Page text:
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The universe's **critical density** (i.e.,
**critical density of the universe**
or **ρ _{c}**)
is the density of mass across the universe that would leave it flat.
The principle of general relativity (Einstein's theory
that gravitational force is equivalent to space-time
reacting to mass by curving)
and the models of the universe based on it
(

The critical density shifts as the universe ages, i.e., when a distant object is observed, the critical density at the time/place of the object depends on its redshift. However, if gravity is the one force controlling expansion (which is currently believed untrue, the other factor being dark energy) then the density of the universe remains either above or below its critical density, or at the value of the critical density current at that time.

Astrophysics determines the critical density by observation of the
universe's expansion and the universe's mass, the latter by direct
observation of matter and by observation of apparent local effects
of gravity on observed matter. The current estimate
for the current critical density is five hydrogen atoms per
cubic meter. Actual density of ordinary matter
(**baryonic mass density**)
is estimated at 0.2-0.25, but a density including
dark matter, dark energy, and other energy (e.g., electromagnetic radiation)
is very close to the critical density.

The **density parameter** of the universe, denoted by **Ω**,
is the density of the universe scaled so that a value
of 1 indicates the universe is at the critical density, i.e.,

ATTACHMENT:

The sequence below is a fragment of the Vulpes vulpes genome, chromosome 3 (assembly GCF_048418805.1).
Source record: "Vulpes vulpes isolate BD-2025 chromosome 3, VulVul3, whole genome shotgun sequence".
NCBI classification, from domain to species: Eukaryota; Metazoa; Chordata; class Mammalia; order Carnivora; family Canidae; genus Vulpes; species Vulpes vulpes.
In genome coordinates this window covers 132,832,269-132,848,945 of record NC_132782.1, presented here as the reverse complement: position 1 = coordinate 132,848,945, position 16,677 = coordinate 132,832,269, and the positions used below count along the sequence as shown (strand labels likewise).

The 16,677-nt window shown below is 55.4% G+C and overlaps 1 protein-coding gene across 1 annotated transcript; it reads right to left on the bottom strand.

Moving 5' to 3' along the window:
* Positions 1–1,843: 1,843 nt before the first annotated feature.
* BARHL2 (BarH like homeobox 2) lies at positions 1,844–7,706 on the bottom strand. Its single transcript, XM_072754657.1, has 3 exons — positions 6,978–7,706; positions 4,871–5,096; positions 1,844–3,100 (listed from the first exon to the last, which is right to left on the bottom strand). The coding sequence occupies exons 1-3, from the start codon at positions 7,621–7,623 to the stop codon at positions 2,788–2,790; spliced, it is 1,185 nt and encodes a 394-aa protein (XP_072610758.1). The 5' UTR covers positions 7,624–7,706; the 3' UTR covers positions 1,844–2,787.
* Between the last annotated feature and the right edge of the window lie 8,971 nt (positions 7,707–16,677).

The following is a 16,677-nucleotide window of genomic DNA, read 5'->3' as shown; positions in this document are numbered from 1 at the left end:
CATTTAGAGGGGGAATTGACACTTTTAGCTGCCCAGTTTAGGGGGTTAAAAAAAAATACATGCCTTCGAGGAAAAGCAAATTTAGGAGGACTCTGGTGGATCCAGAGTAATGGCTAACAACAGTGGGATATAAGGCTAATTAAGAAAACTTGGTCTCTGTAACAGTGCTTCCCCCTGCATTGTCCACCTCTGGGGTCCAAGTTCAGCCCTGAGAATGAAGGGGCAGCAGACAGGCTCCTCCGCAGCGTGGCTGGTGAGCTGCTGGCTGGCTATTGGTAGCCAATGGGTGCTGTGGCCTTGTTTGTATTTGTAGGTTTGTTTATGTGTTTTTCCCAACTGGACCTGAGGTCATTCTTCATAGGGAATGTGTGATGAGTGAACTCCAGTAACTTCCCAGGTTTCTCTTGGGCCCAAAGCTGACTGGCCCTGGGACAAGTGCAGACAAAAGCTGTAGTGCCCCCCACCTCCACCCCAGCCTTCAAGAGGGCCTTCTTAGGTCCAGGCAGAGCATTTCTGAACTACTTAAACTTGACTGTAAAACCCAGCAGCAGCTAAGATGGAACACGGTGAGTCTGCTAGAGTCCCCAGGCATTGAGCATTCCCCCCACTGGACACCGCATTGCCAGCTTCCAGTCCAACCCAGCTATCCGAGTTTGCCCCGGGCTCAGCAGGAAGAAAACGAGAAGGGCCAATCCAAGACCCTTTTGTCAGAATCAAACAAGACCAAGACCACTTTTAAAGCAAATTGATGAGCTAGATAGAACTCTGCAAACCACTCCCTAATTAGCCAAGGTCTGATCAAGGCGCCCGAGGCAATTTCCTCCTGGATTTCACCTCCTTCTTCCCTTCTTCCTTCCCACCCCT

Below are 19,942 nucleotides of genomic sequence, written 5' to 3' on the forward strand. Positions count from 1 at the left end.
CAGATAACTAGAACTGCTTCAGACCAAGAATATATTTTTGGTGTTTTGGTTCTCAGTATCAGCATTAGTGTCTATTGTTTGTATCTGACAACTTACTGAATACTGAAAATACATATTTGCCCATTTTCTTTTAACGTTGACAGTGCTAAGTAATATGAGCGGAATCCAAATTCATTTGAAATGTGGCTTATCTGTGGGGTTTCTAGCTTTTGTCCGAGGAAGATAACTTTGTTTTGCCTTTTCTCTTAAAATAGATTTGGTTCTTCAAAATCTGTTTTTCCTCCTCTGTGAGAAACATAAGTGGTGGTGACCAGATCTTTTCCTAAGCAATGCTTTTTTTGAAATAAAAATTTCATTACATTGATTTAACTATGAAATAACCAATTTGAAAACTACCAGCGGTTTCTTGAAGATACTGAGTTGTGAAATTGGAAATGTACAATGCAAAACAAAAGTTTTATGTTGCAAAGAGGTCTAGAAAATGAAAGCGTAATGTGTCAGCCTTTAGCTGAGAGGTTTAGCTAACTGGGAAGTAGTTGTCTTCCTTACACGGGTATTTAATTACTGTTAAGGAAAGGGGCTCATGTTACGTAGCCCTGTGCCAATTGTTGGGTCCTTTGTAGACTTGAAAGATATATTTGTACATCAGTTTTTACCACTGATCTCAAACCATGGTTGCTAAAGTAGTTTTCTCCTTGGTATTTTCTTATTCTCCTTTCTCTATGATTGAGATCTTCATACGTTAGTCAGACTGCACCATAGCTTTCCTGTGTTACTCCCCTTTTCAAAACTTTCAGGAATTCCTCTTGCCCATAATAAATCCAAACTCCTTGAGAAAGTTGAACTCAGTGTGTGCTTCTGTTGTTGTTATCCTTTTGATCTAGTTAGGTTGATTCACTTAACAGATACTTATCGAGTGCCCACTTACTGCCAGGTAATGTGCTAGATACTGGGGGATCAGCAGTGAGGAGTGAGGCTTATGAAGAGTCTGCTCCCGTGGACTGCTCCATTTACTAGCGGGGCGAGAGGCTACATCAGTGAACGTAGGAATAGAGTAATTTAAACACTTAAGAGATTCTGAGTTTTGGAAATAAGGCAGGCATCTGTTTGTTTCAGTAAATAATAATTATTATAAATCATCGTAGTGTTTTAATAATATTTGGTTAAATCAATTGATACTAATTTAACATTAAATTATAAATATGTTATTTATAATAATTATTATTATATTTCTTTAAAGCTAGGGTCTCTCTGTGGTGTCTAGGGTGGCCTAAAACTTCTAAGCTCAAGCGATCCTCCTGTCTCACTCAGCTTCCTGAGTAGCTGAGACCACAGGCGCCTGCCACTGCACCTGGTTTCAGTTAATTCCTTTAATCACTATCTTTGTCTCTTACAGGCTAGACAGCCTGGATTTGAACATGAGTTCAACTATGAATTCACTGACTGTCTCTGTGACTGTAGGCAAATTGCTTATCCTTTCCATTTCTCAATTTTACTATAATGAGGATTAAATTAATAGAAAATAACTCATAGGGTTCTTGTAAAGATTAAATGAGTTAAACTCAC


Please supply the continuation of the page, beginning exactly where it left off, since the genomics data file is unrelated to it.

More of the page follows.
**Ω _{c}** = 1.

The **deceleration parameter** (**q**) indicates the
universe's acceleration/deceleration of expansion: above zero
is a measure of deceleration, zero means expansion is steady,
and below zero means the expansion is actually accelerating.
The deceleration parameter is defined in terms
of the scale factor, "a",
and is a (potentially constant) function of time:

a d^{2}a/dt^{2}q(t) = - ————————— (da/dt)^{2}

If gravity were fully counteracting expansion, the
expansion would be decelerating and q would be greater than zero
and the universe would eventually contract, presumably
resulting the universe returning to a point,
a theoretical future event termed the **Big Crunch**.
Deceleration parameter q is defined such that 0.5 indicates
a flat universe, i.e., **q _{c}** = 0.5,
which is what would be expected if the universe's density is
exactly at its critical density, i.e., Ω = 1.
Measurements have revealed acceleration of the expansion with
q ≈ -0.55,
which has led to the coining of the term

http://en.wikipedia.org/wiki/Critical_density_(cosmology)

http://en.wikipedia.org/wiki/Deceleration_parameter

astronomical quantities

cluster radius

dark energy

Friedmann model

Lambda-CDM model (ΛCDM)

mass density

virial theorem